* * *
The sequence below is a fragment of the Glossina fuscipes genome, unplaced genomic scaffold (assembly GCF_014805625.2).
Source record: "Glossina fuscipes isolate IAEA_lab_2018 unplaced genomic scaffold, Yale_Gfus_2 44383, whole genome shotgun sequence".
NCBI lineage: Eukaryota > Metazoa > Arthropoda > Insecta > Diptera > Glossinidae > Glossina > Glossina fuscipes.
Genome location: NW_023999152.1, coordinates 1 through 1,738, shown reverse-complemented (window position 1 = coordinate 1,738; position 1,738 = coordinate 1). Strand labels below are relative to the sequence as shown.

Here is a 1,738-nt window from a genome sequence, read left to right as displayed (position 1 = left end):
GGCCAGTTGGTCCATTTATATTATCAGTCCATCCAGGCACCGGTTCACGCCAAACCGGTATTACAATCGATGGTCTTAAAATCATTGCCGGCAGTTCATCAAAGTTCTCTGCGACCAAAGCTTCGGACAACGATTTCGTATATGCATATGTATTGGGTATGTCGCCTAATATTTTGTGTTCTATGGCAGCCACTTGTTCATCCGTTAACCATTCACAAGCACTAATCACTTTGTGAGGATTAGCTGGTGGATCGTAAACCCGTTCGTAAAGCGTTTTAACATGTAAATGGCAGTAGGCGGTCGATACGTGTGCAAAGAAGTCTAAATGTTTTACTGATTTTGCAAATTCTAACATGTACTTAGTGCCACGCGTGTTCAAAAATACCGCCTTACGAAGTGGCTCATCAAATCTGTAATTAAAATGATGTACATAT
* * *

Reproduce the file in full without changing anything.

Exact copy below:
The sequence below is a fragment of the Glossina fuscipes genome, unplaced genomic scaffold (assembly GCF_014805625.2).
Source record: "Glossina fuscipes isolate IAEA_lab_2018 unplaced genomic scaffold, Yale_Gfus_2 44383, whole genome shotgun sequence".
NCBI lineage: Eukaryota > Metazoa > Arthropoda > Insecta > Diptera > Glossinidae > Glossina > Glossina fuscipes.
Genome location: NW_023999152.1, coordinates 1 through 1,738, shown reverse-complemented (window position 1 = coordinate 1,738; position 1,738 = coordinate 1). Strand labels below are relative to the sequence as shown.

Here is a 1,738-nt window from a genome sequence, read left to right as displayed (position 1 = left end):
GGCCAGTTGGTCCATTTATATTATCAGTCCATCCAGGCACCGGTTCACGCCAAACCGGTATTACAATCGATGGTCTTAAAATCATTGCCGGCAGTTCATCAAAGTTCTCTGCGACCAAAGCTTCGGACAACGATTTCGTATATGCATATGTATTGGGTATGTCGCCTAATATTTTGTGTTCTATGGCAGCCACTTGTTCATCCGTTAACCATTCACAAGCACTAATCACTTTGTGAGGATTAGCTGGTGGATCGTAAACCCGTTCGTAAAGCGTTTTAACATGTAAATGGCAGTAGGCGGTCGATACGTGTGCAAAGAAGTCTAAATGTTTTACTGATTTTGCAAATTCTAACATGTACTTAGTGCCACGCGTGTTCAAAAATACCGCCTTACGAAGTGGCTCATCAAATCTGTAATTAAAATGATGTACATAT